In their review, Machado and colleagues examine the transparency and regulatory guidelines pertaining to the licensing of biosimilars, as well as the count of biosimilars granted approval by 13 medicines regulatory authorities .
In a review by Machado et.al., the authors examine the transparency and guidelines for biosimilars licensing and the number of biosimilars approved by 13 medicines regulatory authorities. In this context, we focused the discussion on seven Latin American countries: Argentina, Brazil, Chile, Colombia, Guatemala, Mexico and Peru as part of the broader review .
In the dynamic landscape of Latin America's pharmaceutical industry, Argentina stands out with its distinctive structure and policies that have shaped its biopharmaceutical sector. Over the course of this century, the biopharmaceutical industry in Argentina has emerged as a critical player in the country's healthcare sector.
Biosimilars are an essential element of sustainable healthcare systems, with significant potential contribution to competitive markets. However, there are still challenges to be faced; for instance, there is a growing trend of biosimilar development targeting a limited range of biologicals .
The rate of uptake of biosimilars has accelerated as stakeholders have become increasingly comfortable with these products . However, the adoption of biosimilars is lower in regions experiencing low social and governmental trust [2, 3].
Biosimilars are now key players in the global drugs market offering potentially more affordable treatment options with similar safety and efficacy. However, there are concerns about non-medical switching practices of originator biologicals/biosimilars in different regions. A webinar was held on 20 July 2022 to discuss non-medical switching practices and to explore the importance of safeguarding the physician–patient relationship .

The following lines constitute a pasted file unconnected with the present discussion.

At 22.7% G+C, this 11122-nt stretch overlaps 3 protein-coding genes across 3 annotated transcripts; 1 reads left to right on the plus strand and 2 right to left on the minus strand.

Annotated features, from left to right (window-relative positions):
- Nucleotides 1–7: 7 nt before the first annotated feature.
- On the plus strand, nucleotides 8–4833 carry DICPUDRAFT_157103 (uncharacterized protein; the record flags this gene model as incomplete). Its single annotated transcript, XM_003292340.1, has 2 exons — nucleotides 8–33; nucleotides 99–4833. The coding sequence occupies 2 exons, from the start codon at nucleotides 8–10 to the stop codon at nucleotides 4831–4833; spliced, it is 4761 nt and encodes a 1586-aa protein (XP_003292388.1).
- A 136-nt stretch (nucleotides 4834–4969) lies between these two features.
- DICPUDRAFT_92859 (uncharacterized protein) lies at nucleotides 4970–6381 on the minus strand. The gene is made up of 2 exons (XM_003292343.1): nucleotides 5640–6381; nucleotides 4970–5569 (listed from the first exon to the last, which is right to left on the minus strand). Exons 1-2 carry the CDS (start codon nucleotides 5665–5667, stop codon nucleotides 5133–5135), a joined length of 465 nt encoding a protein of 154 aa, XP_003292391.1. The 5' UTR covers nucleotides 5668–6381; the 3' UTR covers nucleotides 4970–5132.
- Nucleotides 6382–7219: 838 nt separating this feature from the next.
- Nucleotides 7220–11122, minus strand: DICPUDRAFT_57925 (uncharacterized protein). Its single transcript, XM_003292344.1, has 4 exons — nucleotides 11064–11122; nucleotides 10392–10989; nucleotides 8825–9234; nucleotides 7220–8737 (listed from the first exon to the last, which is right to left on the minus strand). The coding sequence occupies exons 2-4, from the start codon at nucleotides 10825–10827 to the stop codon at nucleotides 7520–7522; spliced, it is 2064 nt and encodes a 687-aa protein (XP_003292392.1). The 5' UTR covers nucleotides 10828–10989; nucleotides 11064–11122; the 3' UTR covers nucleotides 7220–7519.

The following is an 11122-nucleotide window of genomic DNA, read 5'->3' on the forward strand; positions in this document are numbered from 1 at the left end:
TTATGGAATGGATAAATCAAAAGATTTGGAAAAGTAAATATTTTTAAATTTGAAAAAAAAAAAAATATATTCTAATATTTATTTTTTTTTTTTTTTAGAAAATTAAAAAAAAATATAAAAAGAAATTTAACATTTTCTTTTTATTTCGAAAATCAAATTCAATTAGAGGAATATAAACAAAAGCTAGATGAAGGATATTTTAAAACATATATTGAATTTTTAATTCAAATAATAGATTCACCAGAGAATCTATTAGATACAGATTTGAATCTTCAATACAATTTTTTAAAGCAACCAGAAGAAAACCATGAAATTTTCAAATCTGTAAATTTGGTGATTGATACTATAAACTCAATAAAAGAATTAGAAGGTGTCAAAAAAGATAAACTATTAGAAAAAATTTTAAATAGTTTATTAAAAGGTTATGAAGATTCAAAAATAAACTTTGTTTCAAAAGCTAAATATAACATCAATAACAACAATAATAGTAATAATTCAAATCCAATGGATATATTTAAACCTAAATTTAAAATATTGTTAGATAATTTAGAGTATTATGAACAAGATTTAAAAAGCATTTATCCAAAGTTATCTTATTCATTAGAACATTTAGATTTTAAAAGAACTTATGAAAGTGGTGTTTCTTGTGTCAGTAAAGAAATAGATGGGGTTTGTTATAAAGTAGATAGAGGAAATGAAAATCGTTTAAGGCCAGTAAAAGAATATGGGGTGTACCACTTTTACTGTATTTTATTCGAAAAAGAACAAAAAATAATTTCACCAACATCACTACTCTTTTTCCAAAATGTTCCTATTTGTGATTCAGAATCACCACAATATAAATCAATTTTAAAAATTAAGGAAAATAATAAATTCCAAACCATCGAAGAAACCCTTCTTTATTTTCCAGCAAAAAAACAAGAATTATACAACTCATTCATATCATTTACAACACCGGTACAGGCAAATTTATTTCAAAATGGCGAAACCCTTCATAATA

During the Biosimilars Medicines Conference in May 2023, Mr Aurelio Arias from IQVIA delivered a presentation about the biosimilar void in Europe. He highlighted that while the uptake of biosimilars has accelerated, there is a growing disparity in market concentration for smaller biologicals .
In Brazil, the approach of the Industrial Economic Complex of Health (Complexo Econômico-Industrial da Saúde, CEIS) has been adopted in the planning of policies related to the health economy. This involves the integration of health, industrial and innovative policies.
The biopharmaceutical industries in Latin American countries have gained significant attention in recent years, with an important growth in Argentina and Brazil where the policies implemented have emphasized collaboration between the public and private sector.
The market for copy biologicals in China has significantly grown over the past decade. The government has been actively promoting the development and use of copy biologicals as a way to improve access to affordable health care. As a result, the number of pharmaceutical companies developing copy biologicals has also increased rapidly and is expected to continue to grow in the coming years.